Drs Allen, Foster, Strangwood and Webster are guest editing a Special Issue on Sports Materials in Applied Sciences (IF 1.679). The deadline for manuscript submissions: 15 January 2018.
More information can be found here: http://www.mdpi.com/journal/applsci/special_issues/Sports_Materials
Dr Tom Allen
This competition is open to undergraduate, masters, and PhD students of years 2016 and 2017, at any institution of higher education in the world, who have undertaken a project on a sports engineering or technology topic. Projects are defined as work wherein the students are the primary contributor. Both individual and group submissions are eligible (please see prizes for clarification).
Please present your work in the form of an infographic. An infographic is the utilisation of visual images (such as a chart or diagram) to represent information or data in a quick and easily understandable way. For some great examples, please refer to the sport science blog by Yann Le Meur (https://ylmsportscience.com/).
Selected entries will be made available on the website and social media platforms and are an excellent way to showcase your research to a wider audience.
The ISEA logo is available for download in light or dark format, and must be included in your infographic.
Please submit your infographic in PDF or PNG format. Submissions should be sent to the following: firstname.lastname@example.org
Please include a contact email address for all members if submitting as a group.
Deadline: 1st October 2017
Judging will be carried out by the members of the executive committee of the ISEA. Marks will be awarded in areas such as academic rigour, originality and presentation.
Results will be announced by 31st December 2017.
1st prize: £1000 and full membership to the ISEA for one year*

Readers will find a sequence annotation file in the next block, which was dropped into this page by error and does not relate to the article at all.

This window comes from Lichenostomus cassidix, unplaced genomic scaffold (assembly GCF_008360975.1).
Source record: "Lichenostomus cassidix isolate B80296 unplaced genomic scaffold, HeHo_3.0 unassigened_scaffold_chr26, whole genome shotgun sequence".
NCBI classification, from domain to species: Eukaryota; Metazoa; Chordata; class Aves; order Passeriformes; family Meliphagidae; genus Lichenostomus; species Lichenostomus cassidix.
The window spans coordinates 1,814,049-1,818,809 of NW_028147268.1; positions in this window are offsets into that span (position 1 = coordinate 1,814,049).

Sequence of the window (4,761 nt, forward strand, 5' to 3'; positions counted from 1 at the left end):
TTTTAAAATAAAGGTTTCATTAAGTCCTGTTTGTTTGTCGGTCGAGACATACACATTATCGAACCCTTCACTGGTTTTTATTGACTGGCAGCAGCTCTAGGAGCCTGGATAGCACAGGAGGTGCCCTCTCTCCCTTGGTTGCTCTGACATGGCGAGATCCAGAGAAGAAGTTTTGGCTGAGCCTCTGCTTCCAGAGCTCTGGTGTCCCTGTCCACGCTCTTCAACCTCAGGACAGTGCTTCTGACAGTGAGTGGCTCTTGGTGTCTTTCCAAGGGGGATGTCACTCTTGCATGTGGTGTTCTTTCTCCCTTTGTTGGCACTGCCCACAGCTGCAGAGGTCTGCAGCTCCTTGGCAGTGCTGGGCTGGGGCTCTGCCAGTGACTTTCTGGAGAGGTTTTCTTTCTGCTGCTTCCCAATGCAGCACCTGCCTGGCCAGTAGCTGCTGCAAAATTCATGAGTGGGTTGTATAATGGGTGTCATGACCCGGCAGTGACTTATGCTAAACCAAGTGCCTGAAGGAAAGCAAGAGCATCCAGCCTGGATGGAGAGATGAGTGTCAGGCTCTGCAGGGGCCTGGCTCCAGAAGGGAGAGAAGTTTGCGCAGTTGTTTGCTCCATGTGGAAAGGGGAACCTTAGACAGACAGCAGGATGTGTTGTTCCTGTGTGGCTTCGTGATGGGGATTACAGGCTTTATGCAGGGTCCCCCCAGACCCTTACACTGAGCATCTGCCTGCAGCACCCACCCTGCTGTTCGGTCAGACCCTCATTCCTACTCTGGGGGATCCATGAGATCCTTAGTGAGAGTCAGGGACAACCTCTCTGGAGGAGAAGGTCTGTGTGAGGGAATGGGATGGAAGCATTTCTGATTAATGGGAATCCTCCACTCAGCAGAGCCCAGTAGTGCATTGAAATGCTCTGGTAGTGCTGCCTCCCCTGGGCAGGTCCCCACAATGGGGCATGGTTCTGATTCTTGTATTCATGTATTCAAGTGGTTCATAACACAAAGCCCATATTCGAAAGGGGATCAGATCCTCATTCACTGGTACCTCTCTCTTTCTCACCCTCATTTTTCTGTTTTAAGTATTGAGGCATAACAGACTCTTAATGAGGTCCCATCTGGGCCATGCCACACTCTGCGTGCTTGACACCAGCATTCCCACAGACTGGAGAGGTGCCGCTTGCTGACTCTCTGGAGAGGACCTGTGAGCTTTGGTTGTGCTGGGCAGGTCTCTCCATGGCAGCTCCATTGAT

2nd prize: £500 and full membership to the ISEA for one year*
3rd prize: Full membership to the ISEA for one year*
*The prize funds for group submissions will be shared equally among members and each member will receive student ISEA membership for one year.
For further information, please see the ISEA website at www.sportsengineering.org or by direct contact with the organisers via email@example.com
First prize was awarded to Marco Reijne from Delft University of Technology for his project on ‘The next level in pole vaulting: A mechanical model based on exploration’.
Second prize was awarded to Biem Wibbens from Delft University of Technology for his project on ‘The design of field hockey sticks’.
Congratulations to both Marco and Biem!
We received a high number of excellent projects this year which were a great reflection on the quality of sports engineering education around the world. The judges enjoyed reading the wide range of project areas that were submitted and thank you once again to all the applicants.
While completing his Masters of Science at the University of Western Ontario in Canada, Brock Laschowski worked alongside the Canadian Sport Institute Ontario and Rowing Canada Aviron to study how the mechanical properties of different oar shafts effect rowing biomechanics. This research was conducted under the supervision of Dr. Volker Nolte, and was partially funded by the Natural Sciences and Engineering Research Council of Canada. Laschowski and Nolte recently published their findings in some of the leading sports engineering journals. These novel investigations involved both experimental [link] and model-based [link] approaches. Notably, their on-water experiments involved National and World Champion Rowers. Nolte is currently working at the Rio Olympics with Team Canada, while Laschowski eagerly watches the fruits of his labor from afar.
Eligibility: This competition is open to undergraduate, masters, and PhD students of years 2015 and 2016 at any institution of higher education in the world, who have undertaken an individual project on a sports engineering topic. Individual projects are defined as work wherein the student was the primary contributor. Only original work will be eligible (i.e. if the work has been published, the original report and not the published manuscript should be submitted).
Submission: Deadline: 28th September 2016
Please submit an electronic PDF version of your project.
Submissions should be sent to the following: firstname.lastname@example.org